“It’s another way to attract people into our programs who might not otherwise consider it.”
He’s carried that innovative thinking forward. Mr. Patel now works in the cryptocurrency space and recently gave back to his alma mater – in Bitcoin. He’s donated enough funds to create a new annual scholarship for students with a demonstrated interest in cryptocurrency and blockchain technology.
“The goal is to encourage people with that in-demand skill set to come back to pursue their master degree, exposing other students in the classroom to it, too,” he says.
Since SFU began accepting Bitcoin for textbook purchases in 2015, it already had the infrastructure in place to facilitate this kind of donation, says Simone Le Blanc, Beedie’s director of advancement and alumni engagement.
“In order to attract donations, you have to be willing to be innovative and accommodate the donor’s goals. One of our values is to develop innovative and socially responsive business leaders with a global perspective - and a Bitcoin donation is definitely innovative.”
Every fourth Saturday in May, a garage sale on steroids spills out onto the driveways, porches and sidewalks of the Glebe, an upscale Ottawa neighbourhood. While the Great Glebe Garage Sale has been happening since 1986, the University of Ottawa’s Telfer MBA Alumni Association is in its sixth year of participation – and going strong.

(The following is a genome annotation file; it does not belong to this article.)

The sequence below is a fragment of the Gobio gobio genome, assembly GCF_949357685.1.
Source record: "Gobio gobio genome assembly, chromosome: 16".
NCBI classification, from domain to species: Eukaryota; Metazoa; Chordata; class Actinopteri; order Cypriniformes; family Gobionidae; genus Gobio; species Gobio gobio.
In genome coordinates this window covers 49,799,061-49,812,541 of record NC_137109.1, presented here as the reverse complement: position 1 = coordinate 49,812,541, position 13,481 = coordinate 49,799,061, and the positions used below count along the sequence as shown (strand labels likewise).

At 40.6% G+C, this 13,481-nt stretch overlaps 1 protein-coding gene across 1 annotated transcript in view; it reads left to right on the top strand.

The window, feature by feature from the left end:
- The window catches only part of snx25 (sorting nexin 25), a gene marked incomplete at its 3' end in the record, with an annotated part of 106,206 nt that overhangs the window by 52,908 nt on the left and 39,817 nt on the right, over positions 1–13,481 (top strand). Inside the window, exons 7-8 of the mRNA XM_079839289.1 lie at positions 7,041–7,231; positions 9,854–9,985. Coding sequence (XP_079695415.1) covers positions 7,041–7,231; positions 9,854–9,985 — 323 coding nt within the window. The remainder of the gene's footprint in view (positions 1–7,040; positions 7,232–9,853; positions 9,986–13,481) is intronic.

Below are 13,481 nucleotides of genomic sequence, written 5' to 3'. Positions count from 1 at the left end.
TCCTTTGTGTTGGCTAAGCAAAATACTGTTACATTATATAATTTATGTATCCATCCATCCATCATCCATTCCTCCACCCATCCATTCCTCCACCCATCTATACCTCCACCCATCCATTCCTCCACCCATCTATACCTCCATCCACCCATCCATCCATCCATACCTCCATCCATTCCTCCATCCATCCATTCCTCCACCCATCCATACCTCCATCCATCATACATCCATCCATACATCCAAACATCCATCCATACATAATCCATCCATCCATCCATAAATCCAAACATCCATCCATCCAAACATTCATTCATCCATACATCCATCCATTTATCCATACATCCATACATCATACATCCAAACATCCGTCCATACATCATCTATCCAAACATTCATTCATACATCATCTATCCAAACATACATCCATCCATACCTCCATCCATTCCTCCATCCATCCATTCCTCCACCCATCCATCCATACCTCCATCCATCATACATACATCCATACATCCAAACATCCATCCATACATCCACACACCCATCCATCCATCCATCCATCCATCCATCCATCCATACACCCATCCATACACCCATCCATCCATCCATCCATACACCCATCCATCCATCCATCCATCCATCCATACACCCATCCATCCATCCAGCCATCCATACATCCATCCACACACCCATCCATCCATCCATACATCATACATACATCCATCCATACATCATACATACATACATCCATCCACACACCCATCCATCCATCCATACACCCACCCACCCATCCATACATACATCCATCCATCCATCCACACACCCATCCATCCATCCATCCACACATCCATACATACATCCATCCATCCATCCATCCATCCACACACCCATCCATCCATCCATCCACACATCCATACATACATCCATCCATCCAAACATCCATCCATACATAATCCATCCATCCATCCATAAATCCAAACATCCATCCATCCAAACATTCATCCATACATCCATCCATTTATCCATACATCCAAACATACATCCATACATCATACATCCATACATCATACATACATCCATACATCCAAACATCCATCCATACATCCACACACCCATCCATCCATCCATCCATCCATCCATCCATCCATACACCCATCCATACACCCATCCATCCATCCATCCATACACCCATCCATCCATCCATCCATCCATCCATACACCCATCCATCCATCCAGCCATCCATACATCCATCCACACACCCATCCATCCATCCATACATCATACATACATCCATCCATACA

“We wanted to raise enough money for a $1,000 scholarship that recognizes the exceptional work of an MBA student or a group of students who exhibit social responsibility, sustainable development, social innovation, or ethics and governance,” says association president Christyne Auger.
“Everyone does spring cleaning, so this idea worked out very well.”
The association raises between $1,400 and $1,600 in profit from the one-day sale, thanks to donated items ranging from books and DVDs to antique furniture, paintings and china. Both current students and alumni man the Telfer tables at a rented space outdoors.
“We get to promote the MBA program in the community and also meet alumni who are excited to see us there and even give us donations without buying anything,” says Ms. Auger.
“Our presence gets bigger and bigger every year.”
After spending three days in a coma, Colton Lewis woke up in the hospital only to find out his best friend had died. Both students at the University of Calgary’s Haskayne School of Business, Mr. Lewis and Brett Wiese were victims of a 2013 stabbing attack at a house party.
To put a positive spin on a traumatizing experience while building a lifelong legacy for his friend, Mr. Lewis created the Brett Wiese Memorial Scholarship Endowment. While he’s helped raise more than $300,000 so far from multiple avenues, the goal is to get to $1-million – and an Oscar- and Grammy-winning country singer named Ryan Bingham just might help him get there.
Last summer, Mr. Bingham, whose song The Weary Kind for the film Crazy Heart won a 2010 Oscar, played live at a small Calgary Stampede-themed party Mr. Lewis hosted at his home. More than 175 people attended the Bucking Horse Bash, raising over $56,000 in one evening. Mr. Lewis plans to make it an annual, invitation-only event.
“It took us a few avenues to get in touch with Ryan – he doesn’t typically do private events but we sent him some information that resonated with him and he was excited to come. He got to met Brett’s family, and he’s coming back again this year,” says Mr. Lewis, who graduated from Haskayne in 2014 and is now the vice-president of business development at Cleo Energy, a junior oil and gas firm.
“So far we’ve had four recipients of a one-year $10,000 scholarship. But the hope is that we can get a full-ride, four-year scholarship so that every year, one student will graduate in Brett’s name.”